A former intelligence analyst, Manning was arrested on May 27th, 2010, at his base in eastern Iraq. Army investigators searched his computer, finding evidence of thousands of State Department and military communiqués and encrypted chats between Manning and an account associated with WikiLeaks founder Julian Assange. Manning would ultimately be accused of the biggest leak of government secrets in U.S. history – a massive disclosure, hundreds of times larger than the Pentagon Papers, composed of more than 700,000 U.S. intelligence documents including: a July 2007 video of a U.S. Apache helicopter attack on Iraqi civilians, in which 18 people were killed; nearly 500,000 reports from the wars in Iraq and Afghanistan; more than a quarter of a million diplomatic cables from U.S. embassies around the world; and 779 documents pertaining to Guantánamo Bay.
Though none of the material was "top secret" (the Apache helicopter video, in fact, wasn't classified at all, nor were more than half of the cables), it was nonetheless a damning and, at times, a highly embarrassing portrait of U.S. might and diplomacy, exposing night raids gone terribly wrong; missile strikes mistakenly targeting children; countless checkpoint shootings of Iraqi civilians; widespread torture conducted by the Iraqi forces with the tacit approval of U.S. troops bound by an official yet previously undisclosed policy of noninterference; and rampant corruption on the part of U.S. allies in Afghanistan, Pakistan and many Middle Eastern nations.
It was by any estimation a staggering breach, painting aportrait of a myopic military culture that, as one former State Department official puts it, "was so intent on keeping the enemy out, I don't think anyone possibly imagined that someone would do something from inside a base."
It was also, as Manning told it, easy. "I listened and lip-synced to Lady Gaga's 'Telephone' while exfiltrating possibly the largest data spillage in American history," he confided to Adrian Lamo, a hacker who Manning contacted and gave a breathtakingly candid confession. "Pretty simple and unglamorous . No one suspected a thing."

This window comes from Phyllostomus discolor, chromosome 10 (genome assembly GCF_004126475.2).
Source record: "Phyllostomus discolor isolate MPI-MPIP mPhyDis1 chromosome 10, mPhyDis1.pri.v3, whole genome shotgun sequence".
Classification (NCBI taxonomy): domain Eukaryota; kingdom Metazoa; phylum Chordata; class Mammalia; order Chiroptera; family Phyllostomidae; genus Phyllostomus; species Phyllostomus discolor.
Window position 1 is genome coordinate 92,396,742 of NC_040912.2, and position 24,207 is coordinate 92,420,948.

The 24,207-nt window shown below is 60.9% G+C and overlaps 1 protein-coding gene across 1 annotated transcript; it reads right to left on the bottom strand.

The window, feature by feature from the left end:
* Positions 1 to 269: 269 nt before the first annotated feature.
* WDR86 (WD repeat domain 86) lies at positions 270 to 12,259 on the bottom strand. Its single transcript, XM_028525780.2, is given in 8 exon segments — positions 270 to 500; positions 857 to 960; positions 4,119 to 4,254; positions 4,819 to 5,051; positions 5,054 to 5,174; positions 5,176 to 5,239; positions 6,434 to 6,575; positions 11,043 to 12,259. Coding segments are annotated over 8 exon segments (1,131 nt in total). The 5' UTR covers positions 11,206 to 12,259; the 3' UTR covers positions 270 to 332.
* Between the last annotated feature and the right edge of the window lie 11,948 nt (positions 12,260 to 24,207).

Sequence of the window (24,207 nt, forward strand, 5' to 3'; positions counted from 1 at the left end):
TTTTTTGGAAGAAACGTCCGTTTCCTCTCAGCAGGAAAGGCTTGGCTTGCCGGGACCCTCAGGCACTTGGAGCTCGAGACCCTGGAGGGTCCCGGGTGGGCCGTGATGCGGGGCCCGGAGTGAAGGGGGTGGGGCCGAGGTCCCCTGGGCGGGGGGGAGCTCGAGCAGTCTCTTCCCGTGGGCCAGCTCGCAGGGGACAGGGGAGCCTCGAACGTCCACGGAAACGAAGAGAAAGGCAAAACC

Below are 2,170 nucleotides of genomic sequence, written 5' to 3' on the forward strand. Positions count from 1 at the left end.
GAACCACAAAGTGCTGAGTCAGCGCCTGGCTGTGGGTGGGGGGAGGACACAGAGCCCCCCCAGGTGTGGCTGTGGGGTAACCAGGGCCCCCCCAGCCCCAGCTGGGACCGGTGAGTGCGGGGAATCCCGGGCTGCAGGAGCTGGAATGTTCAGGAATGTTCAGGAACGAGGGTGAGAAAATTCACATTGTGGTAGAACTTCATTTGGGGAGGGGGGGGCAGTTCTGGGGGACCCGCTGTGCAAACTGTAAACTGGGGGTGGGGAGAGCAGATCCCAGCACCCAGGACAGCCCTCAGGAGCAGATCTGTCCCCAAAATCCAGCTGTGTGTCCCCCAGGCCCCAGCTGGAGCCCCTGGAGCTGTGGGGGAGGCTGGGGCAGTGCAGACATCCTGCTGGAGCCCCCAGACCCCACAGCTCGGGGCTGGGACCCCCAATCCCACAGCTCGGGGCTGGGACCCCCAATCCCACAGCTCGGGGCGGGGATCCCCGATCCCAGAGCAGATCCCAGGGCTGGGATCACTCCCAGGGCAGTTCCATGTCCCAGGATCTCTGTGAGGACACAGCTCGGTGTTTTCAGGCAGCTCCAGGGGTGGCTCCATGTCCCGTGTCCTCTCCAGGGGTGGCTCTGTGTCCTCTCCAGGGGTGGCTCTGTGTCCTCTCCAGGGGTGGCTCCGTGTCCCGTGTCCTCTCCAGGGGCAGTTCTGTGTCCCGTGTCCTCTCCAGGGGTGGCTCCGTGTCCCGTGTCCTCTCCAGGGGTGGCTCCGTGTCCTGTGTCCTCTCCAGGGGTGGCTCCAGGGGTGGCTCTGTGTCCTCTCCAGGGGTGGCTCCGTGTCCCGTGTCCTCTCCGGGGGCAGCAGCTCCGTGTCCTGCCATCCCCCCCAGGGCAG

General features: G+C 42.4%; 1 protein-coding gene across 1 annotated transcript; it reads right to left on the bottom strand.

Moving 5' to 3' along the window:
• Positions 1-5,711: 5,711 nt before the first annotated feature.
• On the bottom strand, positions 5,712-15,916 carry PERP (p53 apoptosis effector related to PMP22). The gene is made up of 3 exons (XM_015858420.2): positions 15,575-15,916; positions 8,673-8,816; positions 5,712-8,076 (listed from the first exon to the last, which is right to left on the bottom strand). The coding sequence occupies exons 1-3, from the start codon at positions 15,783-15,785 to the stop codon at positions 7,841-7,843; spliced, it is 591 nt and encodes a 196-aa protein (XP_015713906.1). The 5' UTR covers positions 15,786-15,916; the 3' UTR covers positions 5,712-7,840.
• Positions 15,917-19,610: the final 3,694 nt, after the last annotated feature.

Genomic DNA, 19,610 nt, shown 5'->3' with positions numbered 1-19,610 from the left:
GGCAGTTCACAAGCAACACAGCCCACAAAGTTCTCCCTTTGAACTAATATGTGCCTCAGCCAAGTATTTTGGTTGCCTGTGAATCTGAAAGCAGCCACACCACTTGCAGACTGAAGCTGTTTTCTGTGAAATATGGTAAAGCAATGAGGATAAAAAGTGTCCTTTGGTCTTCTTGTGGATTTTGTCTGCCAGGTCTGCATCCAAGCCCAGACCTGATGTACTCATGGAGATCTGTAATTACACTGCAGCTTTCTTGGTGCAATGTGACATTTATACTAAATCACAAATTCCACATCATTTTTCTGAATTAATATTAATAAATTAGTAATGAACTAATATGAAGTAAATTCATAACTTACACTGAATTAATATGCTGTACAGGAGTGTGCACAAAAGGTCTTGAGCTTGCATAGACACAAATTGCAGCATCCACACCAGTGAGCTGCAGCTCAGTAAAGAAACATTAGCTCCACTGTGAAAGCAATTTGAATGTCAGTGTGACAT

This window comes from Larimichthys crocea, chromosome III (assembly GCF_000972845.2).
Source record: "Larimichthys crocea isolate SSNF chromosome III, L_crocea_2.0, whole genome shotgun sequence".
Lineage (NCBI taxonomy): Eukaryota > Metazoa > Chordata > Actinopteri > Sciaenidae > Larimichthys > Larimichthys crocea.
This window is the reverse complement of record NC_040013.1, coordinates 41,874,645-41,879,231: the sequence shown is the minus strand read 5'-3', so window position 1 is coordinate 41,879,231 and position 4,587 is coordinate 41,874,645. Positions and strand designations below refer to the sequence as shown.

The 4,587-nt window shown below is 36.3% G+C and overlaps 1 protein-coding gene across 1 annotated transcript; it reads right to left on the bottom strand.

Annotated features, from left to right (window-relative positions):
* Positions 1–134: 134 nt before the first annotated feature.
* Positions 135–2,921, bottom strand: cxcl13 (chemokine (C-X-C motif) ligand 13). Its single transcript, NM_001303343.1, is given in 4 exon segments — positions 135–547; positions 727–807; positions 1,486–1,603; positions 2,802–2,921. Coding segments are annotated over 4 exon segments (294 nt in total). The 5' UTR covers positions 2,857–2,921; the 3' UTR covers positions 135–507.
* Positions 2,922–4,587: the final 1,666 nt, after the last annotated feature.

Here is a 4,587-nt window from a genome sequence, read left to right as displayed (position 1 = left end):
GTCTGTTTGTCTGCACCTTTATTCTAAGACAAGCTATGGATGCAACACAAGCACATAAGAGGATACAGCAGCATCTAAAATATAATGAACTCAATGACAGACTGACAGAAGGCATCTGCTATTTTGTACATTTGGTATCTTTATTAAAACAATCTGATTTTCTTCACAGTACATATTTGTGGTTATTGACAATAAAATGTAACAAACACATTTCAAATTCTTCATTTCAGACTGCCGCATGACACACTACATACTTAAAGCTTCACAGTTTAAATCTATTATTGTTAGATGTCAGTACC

Manning now stands accused of 22 violations of military law, eight of which fall under the Espionage Act, an arcane 1917 statute against sharing information with unauthorized sources that was previously used to indict spies like Aldrich Ames, who pleaded guilty in 1994 of selling secrets to the Soviets. Using the Espionage Act to go after leakers has been a signature move of the Obama administration, part of what some view as a larger "war on whistle-blowers" that signifies a stunning reversal from the president's original stance of bringing greater transparency to government. Since Obama first took office in 2009, his administration has brought six prosecutions for leaking national security secrets – more than all the past administrations combined. Of them, Bradley Manning is the only member of the U.S. military and the only person to be placed in pretrial detention. He is also the only person to be charged with "aiding the enemy" by, as the charge sheet reads, "wrongfully and wantonly" causing U.S. intelligence to be published on the Internet, where enemies of the United States might see it.